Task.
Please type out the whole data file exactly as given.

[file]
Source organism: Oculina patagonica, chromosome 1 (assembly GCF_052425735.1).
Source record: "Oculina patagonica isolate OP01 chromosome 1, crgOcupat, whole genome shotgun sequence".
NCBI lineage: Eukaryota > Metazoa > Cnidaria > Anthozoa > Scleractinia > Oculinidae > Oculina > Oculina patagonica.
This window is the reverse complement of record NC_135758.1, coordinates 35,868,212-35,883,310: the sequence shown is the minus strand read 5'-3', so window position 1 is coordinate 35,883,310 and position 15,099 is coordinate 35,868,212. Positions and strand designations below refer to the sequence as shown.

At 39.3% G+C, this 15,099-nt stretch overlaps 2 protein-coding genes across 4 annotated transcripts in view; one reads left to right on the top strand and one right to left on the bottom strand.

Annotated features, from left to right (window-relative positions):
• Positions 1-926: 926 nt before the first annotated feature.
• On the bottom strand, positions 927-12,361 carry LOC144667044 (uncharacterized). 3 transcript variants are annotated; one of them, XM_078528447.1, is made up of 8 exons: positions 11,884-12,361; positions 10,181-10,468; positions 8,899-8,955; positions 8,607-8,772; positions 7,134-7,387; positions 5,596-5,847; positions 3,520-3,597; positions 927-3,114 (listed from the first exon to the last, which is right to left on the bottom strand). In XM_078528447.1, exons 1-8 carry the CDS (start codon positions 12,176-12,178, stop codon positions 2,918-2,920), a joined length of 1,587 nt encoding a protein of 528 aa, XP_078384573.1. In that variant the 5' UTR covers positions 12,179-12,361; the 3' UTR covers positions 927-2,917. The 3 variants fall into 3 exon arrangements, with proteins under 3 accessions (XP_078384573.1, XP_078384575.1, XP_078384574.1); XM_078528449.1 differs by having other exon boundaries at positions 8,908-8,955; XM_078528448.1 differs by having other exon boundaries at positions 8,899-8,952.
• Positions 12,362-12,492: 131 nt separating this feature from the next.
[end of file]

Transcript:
Source organism: Oculina patagonica, chromosome 1 (assembly GCF_052425735.1).
Source record: "Oculina patagonica isolate OP01 chromosome 1, crgOcupat, whole genome shotgun sequence".
NCBI lineage: Eukaryota > Metazoa > Cnidaria > Anthozoa > Scleractinia > Oculinidae > Oculina > Oculina patagonica.
This window is the reverse complement of record NC_135758.1, coordinates 35,868,212-35,883,310: the sequence shown is the minus strand read 5'-3', so window position 1 is coordinate 35,883,310 and position 15,099 is coordinate 35,868,212. Positions and strand designations below refer to the sequence as shown.

At 39.3% G+C, this 15,099-nt stretch overlaps 2 protein-coding genes across 4 annotated transcripts in view; one reads left to right on the top strand and one right to left on the bottom strand.

Annotated features, from left to right (window-relative positions):
• Positions 1-926: 926 nt before the first annotated feature.
• On the bottom strand, positions 927-12,361 carry LOC144667044 (uncharacterized). 3 transcript variants are annotated; one of them, XM_078528447.1, is made up of 8 exons: positions 11,884-12,361; positions 10,181-10,468; positions 8,899-8,955; positions 8,607-8,772; positions 7,134-7,387; positions 5,596-5,847; positions 3,520-3,597; positions 927-3,114 (listed from the first exon to the last, which is right to left on the bottom strand). In XM_078528447.1, exons 1-8 carry the CDS (start codon positions 12,176-12,178, stop codon positions 2,918-2,920), a joined length of 1,587 nt encoding a protein of 528 aa, XP_078384573.1. In that variant the 5' UTR covers positions 12,179-12,361; the 3' UTR covers positions 927-2,917. The 3 variants fall into 3 exon arrangements, with proteins under 3 accessions (XP_078384573.1, XP_078384575.1, XP_078384574.1); XM_078528449.1 differs by having other exon boundaries at positions 8,908-8,955; XM_078528448.1 differs by having other exon boundaries at positions 8,899-8,952.
• Positions 12,362-12,492: 131 nt separating this feature from the next.